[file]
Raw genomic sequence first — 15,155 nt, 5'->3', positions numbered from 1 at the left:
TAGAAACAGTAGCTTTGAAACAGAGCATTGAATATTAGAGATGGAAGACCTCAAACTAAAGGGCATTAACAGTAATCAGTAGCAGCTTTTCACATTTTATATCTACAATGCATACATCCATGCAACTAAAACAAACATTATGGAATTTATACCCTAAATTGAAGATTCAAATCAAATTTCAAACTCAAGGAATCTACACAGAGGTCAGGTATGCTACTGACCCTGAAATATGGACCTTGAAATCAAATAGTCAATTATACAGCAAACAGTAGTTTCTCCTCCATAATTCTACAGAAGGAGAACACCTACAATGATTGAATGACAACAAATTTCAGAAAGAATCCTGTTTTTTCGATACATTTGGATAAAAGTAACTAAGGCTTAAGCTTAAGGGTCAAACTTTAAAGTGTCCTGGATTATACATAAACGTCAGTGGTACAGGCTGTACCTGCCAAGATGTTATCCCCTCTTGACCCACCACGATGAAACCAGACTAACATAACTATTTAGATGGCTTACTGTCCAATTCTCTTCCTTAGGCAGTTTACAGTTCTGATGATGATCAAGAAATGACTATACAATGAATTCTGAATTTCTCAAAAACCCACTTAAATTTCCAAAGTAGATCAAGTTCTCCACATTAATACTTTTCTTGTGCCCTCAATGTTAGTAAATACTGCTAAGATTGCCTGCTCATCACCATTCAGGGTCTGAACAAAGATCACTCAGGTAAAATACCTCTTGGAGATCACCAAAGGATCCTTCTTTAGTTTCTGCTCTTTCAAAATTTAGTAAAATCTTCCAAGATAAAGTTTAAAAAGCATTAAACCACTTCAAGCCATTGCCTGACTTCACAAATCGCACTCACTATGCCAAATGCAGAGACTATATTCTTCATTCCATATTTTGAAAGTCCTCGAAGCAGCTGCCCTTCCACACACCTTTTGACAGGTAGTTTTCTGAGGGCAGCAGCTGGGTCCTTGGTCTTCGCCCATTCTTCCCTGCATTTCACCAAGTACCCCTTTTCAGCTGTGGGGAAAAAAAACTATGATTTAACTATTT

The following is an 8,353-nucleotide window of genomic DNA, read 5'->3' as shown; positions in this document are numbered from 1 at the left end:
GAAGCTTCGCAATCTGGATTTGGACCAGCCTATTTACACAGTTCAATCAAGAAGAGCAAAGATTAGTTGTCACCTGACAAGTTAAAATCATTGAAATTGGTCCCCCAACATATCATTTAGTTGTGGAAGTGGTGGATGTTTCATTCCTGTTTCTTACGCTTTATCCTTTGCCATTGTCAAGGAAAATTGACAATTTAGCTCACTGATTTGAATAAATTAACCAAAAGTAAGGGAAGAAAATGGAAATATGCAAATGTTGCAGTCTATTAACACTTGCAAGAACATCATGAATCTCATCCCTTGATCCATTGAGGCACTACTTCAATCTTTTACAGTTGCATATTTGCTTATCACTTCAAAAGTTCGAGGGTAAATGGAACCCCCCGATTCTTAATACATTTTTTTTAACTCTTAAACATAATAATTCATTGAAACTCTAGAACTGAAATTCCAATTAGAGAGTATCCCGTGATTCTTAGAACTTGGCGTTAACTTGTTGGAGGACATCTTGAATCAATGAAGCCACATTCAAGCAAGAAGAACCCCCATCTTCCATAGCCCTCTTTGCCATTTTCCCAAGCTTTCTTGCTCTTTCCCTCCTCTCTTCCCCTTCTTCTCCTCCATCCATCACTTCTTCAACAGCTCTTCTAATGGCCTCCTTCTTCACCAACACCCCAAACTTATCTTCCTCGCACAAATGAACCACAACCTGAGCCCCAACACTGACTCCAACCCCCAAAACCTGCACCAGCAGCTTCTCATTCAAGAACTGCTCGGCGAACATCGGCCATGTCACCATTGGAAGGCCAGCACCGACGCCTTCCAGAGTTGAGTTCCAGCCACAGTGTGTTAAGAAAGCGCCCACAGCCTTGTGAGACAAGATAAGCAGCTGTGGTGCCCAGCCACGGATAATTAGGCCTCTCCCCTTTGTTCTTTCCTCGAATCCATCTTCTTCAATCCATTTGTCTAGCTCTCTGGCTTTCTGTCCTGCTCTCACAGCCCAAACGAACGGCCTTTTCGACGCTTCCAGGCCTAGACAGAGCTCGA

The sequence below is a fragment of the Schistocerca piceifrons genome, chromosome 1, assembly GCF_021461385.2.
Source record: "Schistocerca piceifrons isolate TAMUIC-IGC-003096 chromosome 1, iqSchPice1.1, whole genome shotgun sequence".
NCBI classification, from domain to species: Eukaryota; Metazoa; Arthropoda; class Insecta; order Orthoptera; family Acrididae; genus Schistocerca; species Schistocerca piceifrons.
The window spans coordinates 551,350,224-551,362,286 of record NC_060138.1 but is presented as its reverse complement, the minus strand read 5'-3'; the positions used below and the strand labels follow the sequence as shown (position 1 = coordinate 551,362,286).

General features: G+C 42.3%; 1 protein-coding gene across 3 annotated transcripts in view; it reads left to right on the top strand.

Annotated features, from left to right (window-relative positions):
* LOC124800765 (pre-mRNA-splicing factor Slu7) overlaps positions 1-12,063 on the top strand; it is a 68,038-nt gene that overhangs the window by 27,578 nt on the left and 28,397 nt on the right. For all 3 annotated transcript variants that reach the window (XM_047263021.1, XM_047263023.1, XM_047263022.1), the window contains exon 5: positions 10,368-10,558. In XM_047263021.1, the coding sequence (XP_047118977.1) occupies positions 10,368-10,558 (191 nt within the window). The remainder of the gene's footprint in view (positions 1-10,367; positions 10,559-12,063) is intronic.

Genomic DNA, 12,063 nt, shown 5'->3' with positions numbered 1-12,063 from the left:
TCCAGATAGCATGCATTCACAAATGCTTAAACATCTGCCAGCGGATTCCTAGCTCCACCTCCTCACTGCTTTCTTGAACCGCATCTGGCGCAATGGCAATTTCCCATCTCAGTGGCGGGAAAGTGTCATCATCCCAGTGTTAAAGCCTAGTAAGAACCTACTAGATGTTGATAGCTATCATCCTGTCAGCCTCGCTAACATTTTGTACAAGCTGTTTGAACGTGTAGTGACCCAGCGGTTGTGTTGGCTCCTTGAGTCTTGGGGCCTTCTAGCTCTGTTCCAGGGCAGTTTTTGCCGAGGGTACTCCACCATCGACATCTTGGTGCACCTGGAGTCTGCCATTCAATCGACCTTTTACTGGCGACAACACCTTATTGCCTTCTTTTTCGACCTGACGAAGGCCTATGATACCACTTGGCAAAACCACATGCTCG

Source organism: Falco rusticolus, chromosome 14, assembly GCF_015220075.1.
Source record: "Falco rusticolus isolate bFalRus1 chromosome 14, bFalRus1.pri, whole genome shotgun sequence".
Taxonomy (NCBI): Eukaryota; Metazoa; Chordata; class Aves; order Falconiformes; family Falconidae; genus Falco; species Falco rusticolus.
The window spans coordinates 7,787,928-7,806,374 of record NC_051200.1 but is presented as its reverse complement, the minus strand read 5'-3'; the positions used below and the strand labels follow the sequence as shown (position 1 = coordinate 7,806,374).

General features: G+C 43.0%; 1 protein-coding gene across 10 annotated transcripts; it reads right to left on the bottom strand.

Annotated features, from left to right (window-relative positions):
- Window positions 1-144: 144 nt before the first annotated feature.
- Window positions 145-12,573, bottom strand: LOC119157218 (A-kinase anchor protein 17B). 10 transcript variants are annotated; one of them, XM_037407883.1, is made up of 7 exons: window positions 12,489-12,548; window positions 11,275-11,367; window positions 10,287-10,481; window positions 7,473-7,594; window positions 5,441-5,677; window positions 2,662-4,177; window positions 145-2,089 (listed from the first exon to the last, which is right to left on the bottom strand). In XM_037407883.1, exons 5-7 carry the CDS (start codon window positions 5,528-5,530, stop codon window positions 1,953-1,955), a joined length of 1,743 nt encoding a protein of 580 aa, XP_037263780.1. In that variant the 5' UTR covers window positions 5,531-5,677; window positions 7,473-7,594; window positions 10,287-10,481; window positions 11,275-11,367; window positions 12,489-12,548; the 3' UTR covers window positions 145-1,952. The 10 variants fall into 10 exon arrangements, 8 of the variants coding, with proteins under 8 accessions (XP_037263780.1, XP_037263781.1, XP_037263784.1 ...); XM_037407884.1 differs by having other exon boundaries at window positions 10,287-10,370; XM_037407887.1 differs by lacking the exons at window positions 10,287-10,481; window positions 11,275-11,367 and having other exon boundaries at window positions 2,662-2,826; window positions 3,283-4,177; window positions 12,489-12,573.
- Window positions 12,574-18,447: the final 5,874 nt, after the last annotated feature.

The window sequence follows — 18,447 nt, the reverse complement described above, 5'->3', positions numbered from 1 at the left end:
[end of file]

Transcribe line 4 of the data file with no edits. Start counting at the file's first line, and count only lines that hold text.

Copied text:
GAAGCTTCGCAATCTGGATTTGGACCAGCCTATTTACACAGTTCAATCAAGAAGAGCAAAGATTAGTTGTCACCTGACAAGTTAAAATCATTGAAATTGGTCCCCCAACATATCATTTAGTTGTGGAAGTGGTGGATGTTTCATTCCTGTTTCTTACGCTTTATCCTTTGCCATTGTCAAGGAAAATTGACAATTTAGCTCACTGATTTGAATAAATTAACCAAAAGTAAGGGAAGAAAATGGAAATATGCAAATGTTGCAGTCTATTAACACTTGCAAGAACATCATGAATCTCATCCCTTGATCCATTGAGGCACTACTTCAATCTTTTACAGTTGCATATTTGCTTATCACTTCAAAAGTTCGAGGGTAAATGGAACCCCCCGATTCTTAATACATTTTTTTTAACTCTTAAACATAATAATTCATTGAAACTCTAGAACTGAAATTCCAATTAGAGAGTATCCCGTGATTCTTAGAACTTGGCGTTAACTTGTTGGAGGACATCTTGAATCAATGAAGCCACATTCAAGCAAGAAGAACCCCCATCTTCCATAGCCCTCTTTGCCATTTTCCCAAGCTTTCTTGCTCTTTCCCTCCTCTCTTCCCCTTCTTCTCCTCCATCCATCACTTCTTCAACAGCTCTTCTAATGGCCTCCTTCTTCACCAACACCCCAAACTTATCTTCCTCGCACAAATGAACCACAACCTGAGCCCCAACACTGACTCCAACCCCCAAAACCTGCACCAGCAGCTTCTCATTCAAGAACTGCTCGGCGAACATCGGCCATGTCACCATTGGAAGGCCAGCACCGACGCCTTCCAGAGTTGAGTTCCAGCCACAGTGTGTTAAGAAAGCGCCCACAGCCTTGTGAGACAAGATAAGCAGCTGTGGTGCCCAGCCACGGATAATTAGGCCTCTCCCCTTTGTTCTTTCCTCGAATCCATCTTCTTCAATCCATTTGTCTAGCTCTCTGGCTTTCTGTCCTGCTCTCACAGCCCAAACGAACGGCCTTTTCGACGCTTCCAGGCCTAGACAGAGCTCGA